When I was taught math, the focus was mostly on the “how”:
- How to multiply numbers.
- How to work with fractions.
- How to use calculus.
But even more useful is to know the when:
- When to multiply numbers.
- When to work with fractions.
- When to use calculus.
Knowing how to do something is useful, but it’s just knowledge of one tool.
For example, take a hammer. It’s nice to know how to bang in a nail without sending yourself to the hospital, but not all situations require a hammer. To select the best tool for the job, we need to know “when” each tool should (or shouldn’t) be used.
Especially nowadays, where computers can solve so many mathematical problems for us, knowing “when” allows us to navigate choice, and select between multiple tools. Once we select the right tool, then it’s easy to find the resources to teach us the “how” part.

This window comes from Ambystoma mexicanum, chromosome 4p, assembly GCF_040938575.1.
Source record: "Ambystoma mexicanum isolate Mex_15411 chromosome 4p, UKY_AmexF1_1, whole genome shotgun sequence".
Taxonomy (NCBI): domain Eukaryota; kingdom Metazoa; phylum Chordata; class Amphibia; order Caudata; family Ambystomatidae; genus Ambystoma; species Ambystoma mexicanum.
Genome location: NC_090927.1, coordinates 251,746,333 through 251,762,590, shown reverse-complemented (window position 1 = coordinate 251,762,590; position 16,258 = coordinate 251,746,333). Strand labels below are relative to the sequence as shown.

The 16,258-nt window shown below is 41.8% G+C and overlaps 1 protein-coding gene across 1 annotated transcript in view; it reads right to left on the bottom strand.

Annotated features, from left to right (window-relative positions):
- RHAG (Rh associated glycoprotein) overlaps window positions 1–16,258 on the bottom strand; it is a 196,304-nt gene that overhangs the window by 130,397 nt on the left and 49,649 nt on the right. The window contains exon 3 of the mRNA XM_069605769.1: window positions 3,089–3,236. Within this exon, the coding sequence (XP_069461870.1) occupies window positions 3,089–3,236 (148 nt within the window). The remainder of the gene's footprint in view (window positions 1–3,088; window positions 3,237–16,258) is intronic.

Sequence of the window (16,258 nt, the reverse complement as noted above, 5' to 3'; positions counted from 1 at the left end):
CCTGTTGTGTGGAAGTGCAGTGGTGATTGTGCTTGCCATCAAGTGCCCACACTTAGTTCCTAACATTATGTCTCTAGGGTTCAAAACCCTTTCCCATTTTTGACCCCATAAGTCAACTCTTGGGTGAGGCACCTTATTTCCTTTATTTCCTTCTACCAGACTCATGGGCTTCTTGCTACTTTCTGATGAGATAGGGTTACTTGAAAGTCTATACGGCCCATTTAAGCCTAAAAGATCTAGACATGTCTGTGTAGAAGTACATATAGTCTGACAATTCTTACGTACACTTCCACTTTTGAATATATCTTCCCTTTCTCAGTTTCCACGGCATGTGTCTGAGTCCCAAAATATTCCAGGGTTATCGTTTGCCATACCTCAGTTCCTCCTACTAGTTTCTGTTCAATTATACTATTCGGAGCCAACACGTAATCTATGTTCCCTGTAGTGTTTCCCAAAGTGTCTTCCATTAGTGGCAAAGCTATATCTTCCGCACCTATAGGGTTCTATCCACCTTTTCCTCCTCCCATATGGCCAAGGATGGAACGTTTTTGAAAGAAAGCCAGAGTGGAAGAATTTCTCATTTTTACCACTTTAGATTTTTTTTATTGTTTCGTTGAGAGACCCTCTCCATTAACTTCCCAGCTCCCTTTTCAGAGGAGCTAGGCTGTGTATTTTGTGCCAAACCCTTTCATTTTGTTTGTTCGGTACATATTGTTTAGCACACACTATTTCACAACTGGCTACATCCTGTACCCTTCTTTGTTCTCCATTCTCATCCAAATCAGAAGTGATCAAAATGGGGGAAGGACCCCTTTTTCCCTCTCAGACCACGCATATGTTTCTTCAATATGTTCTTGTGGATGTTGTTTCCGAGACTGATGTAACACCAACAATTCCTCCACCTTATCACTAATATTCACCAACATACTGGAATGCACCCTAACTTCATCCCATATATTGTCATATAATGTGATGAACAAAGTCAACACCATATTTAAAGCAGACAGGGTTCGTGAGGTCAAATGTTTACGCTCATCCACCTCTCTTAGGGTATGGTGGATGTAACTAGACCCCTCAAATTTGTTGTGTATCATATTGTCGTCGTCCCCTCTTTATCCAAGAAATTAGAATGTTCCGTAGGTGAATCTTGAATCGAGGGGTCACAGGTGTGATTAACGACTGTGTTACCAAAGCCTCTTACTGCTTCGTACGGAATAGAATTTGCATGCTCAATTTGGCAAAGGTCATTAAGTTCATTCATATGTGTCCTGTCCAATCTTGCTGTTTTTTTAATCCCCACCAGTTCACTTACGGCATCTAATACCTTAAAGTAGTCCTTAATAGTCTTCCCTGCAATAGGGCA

I ran a bunch of Google searches for “when should I use x?”, and collected them into a list:
Joining multiple items together.
Removing items from a set.
Repeating a set of items.
Breaking a set of items into parts.
Working with partial units.
Abbreviating large numbers.
Describing how multiple variables relate to each other.
Visualizing math with drawings.
Working with sets of equations.
A language for reasoning.
Finding all possible outcomes.
Discovering relationships between numbers.
Finding aproximate solutions to equations.
Gathering, reviewing, analyzing, and drawing conclusions from data.
Extracting algorithms from data.